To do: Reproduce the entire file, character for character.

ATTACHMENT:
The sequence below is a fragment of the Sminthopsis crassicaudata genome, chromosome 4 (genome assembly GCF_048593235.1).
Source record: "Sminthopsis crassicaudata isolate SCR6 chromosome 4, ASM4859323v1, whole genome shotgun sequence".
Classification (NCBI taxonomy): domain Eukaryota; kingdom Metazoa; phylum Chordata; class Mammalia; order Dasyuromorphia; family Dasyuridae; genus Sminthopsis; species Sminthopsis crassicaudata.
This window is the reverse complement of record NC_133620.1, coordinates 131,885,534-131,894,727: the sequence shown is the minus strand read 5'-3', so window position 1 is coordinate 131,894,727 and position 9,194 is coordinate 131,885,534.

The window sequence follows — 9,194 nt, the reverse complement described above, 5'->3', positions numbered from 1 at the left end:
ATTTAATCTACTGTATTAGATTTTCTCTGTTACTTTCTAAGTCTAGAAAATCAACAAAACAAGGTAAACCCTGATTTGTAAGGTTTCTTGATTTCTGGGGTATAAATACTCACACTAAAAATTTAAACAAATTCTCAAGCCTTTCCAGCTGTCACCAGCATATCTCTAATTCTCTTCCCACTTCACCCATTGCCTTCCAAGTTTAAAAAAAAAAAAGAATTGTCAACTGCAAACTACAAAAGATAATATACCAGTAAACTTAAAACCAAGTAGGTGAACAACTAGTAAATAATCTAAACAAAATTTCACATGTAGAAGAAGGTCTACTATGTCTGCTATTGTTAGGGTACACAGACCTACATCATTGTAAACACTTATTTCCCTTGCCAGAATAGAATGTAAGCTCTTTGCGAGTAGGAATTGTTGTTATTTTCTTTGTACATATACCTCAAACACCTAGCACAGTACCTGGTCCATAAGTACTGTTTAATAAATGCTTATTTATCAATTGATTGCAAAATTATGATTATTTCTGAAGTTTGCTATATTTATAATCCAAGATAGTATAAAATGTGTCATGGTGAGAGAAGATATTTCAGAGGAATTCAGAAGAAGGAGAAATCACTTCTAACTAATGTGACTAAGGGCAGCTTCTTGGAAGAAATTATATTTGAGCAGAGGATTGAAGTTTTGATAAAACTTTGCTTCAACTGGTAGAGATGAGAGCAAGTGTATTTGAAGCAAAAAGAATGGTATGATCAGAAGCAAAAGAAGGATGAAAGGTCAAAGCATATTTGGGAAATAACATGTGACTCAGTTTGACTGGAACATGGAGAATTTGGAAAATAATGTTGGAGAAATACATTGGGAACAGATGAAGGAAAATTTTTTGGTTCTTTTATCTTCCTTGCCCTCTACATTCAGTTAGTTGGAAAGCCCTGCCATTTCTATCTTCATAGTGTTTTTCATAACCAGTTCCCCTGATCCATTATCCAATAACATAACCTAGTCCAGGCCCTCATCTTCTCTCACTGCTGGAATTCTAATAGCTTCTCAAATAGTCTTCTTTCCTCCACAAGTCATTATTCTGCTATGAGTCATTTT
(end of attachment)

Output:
The sequence below is a fragment of the Sminthopsis crassicaudata genome, chromosome 4 (genome assembly GCF_048593235.1).
Source record: "Sminthopsis crassicaudata isolate SCR6 chromosome 4, ASM4859323v1, whole genome shotgun sequence".
Classification (NCBI taxonomy): domain Eukaryota; kingdom Metazoa; phylum Chordata; class Mammalia; order Dasyuromorphia; family Dasyuridae; genus Sminthopsis; species Sminthopsis crassicaudata.
This window is the reverse complement of record NC_133620.1, coordinates 131,885,534-131,894,727: the sequence shown is the minus strand read 5'-3', so window position 1 is coordinate 131,894,727 and position 9,194 is coordinate 131,885,534.

The window sequence follows — 9,194 nt, the reverse complement described above, 5'->3', positions numbered from 1 at the left end:
ATTTAATCTACTGTATTAGATTTTCTCTGTTACTTTCTAAGTCTAGAAAATCAACAAAACAAGGTAAACCCTGATTTGTAAGGTTTCTTGATTTCTGGGGTATAAATACTCACACTAAAAATTTAAACAAATTCTCAAGCCTTTCCAGCTGTCACCAGCATATCTCTAATTCTCTTCCCACTTCACCCATTGCCTTCCAAGTTTAAAAAAAAAAAAGAATTGTCAACTGCAAACTACAAAAGATAATATACCAGTAAACTTAAAACCAAGTAGGTGAACAACTAGTAAATAATCTAAACAAAATTTCACATGTAGAAGAAGGTCTACTATGTCTGCTATTGTTAGGGTACACAGACCTACATCATTGTAAACACTTATTTCCCTTGCCAGAATAGAATGTAAGCTCTTTGCGAGTAGGAATTGTTGTTATTTTCTTTGTACATATACCTCAAACACCTAGCACAGTACCTGGTCCATAAGTACTGTTTAATAAATGCTTATTTATCAATTGATTGCAAAATTATGATTATTTCTGAAGTTTGCTATATTTATAATCCAAGATAGTATAAAATGTGTCATGGTGAGAGAAGATATTTCAGAGGAATTCAGAAGAAGGAGAAATCACTTCTAACTAATGTGACTAAGGGCAGCTTCTTGGAAGAAATTATATTTGAGCAGAGGATTGAAGTTTTGATAAAACTTTGCTTCAACTGGTAGAGATGAGAGCAAGTGTATTTGAAGCAAAAAGAATGGTATGATCAGAAGCAAAAGAAGGATGAAAGGTCAAAGCATATTTGGGAAATAACATGTGACTCAGTTTGACTGGAACATGGAGAATTTGGAAAATAATGTTGGAGAAATACATTGGGAACAGATGAAGGAAAATTTTTTGGTTCTTTTATCTTCCTTGCCCTCTACATTCAGTTAGTTGGAAAGCCCTGCCATTTCTATCTTCATAGTGTTTTTCATAACCAGTTCCCCTGATCCATTATCCAATAACATAACCTAGTCCAGGCCCTCATCTTCTCTCACTGCTGGAATTCTAATAGCTTCTCAAATAGTCTTCTTTCCTCCACAAGTCATTATTCTGCTATGAGTCATTTT